Nuestro Mundo was chosen to pilot the scratch cooking program owing to the school’s history with smaller-scale scratch cooking experiments, and the fact that the school’s new building — which it moved into last year — features upgraded kitchen equipment better suited to cooking on-site.

 The future of scratch cooking in Madison schools

Since February, when the program began, the scratch cooking menu has only been offered during Nuestro Mundo’s three lunch services on Tuesdays and Thursdays. Right now, Reese and the team of food service workers at Nuestro Mundo are “just getting familiar with the set-up of scratch cooking,” Reese said, as opposed to “essentially reheating food,” which was “what we did before.”

 The ultimate goal is to offer scratch menus five days a week at Nuestro Mundo and expand the program to more Madison schools.

Ana PaulaJohnson-Strader and Agustina Perez Gomez portion vegetables and chicken. Photo by Jess Miller.

"We’re trying to make the spring (semester) kind of the incubator, and then exactly how far and how fast it goes from there is an open question," Perkins told the Wisconsin State Journal. Reese said he is “figuring out all the pros and cons, making sure we’re adjusting things as needed,” so the district can “copy and paste” the model onto other schools throughout the city.

Most of the ingredients for the scratch food program come from the district’s regular food distributor, Iowa-based Martin Bros., with some vegetables coming from local producers.

Currently, Reese said, the biggest hurdles to expansion are training and equipment. Nuestro Mundo’s kitchen was renovated specifically to meet the demands of the scratch cooking program. And Reese is personally training the school’s food service workers.

Making a positive impact

Back in the Nuestro Mundo kitchen, two of the school’s food service workers, Ana Paula Johnson-Strader and Agustina Perez Gomez, are hard at work preparing the day’s lunches. Reese also arrives early on scratch cooking days to assist with food preparation and help train staff.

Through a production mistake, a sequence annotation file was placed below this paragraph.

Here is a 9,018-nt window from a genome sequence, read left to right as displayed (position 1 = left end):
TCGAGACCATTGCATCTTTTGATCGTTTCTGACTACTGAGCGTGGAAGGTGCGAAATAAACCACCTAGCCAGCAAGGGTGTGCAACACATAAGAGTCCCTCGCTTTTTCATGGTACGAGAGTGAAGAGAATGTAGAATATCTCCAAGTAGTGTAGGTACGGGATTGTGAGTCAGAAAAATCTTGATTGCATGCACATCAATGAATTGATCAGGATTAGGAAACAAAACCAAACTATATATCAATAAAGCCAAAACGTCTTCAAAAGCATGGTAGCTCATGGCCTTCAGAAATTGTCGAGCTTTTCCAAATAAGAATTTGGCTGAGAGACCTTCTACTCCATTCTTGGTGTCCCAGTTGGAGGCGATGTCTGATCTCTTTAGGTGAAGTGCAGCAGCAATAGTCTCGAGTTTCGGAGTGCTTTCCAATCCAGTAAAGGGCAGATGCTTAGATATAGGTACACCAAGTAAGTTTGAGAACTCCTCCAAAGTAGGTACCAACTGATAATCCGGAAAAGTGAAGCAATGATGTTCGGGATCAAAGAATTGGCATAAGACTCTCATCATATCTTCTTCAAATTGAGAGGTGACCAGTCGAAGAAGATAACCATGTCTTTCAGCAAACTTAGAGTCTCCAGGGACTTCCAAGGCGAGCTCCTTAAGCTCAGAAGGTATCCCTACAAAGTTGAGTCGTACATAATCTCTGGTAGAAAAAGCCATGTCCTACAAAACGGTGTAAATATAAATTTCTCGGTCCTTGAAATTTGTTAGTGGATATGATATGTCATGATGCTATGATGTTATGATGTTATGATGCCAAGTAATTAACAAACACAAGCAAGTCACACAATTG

Even though the scratch menu is currently only offered two days a week, the program’s positive impact is already evident. “Kids who used to bring home lunches,” Reese said, “at least on Tuesdays and Thursdays, they’re eating in the cafeteria.”

Since the start of the pilot program, the school has seen a consistent increase in the number of school lunches purchased on Tuesdays and Thursdays. “Sometimes we have picky kids who don’t like to eat anything,” Johnson-Strader said, “but they see other kids eating next to them, and they try it and they like it.”

The biggest hit? “[Honey ginger] tofu, believe it or not,” Johnson-Strader said. Other scratch menus include chicken and cilantro lime rice with roasted broccoli. Johnson-Strader says students across the board “are eating more of everything and they’re getting more vegetables.”


“I was terrified at the beginning,” Johnson-Strader said, as Reese demonstrated in what size he wanted the pieces of honey ginger chicken to be cut. But, she adds, “the kids are loving it, so it’s worth it.”

Tyrone Reese, Ana Paula Johnson-Strader and Perez Gomez prepare lunch in the Nuestro Mundo kitchen. Photo by Jess Miller.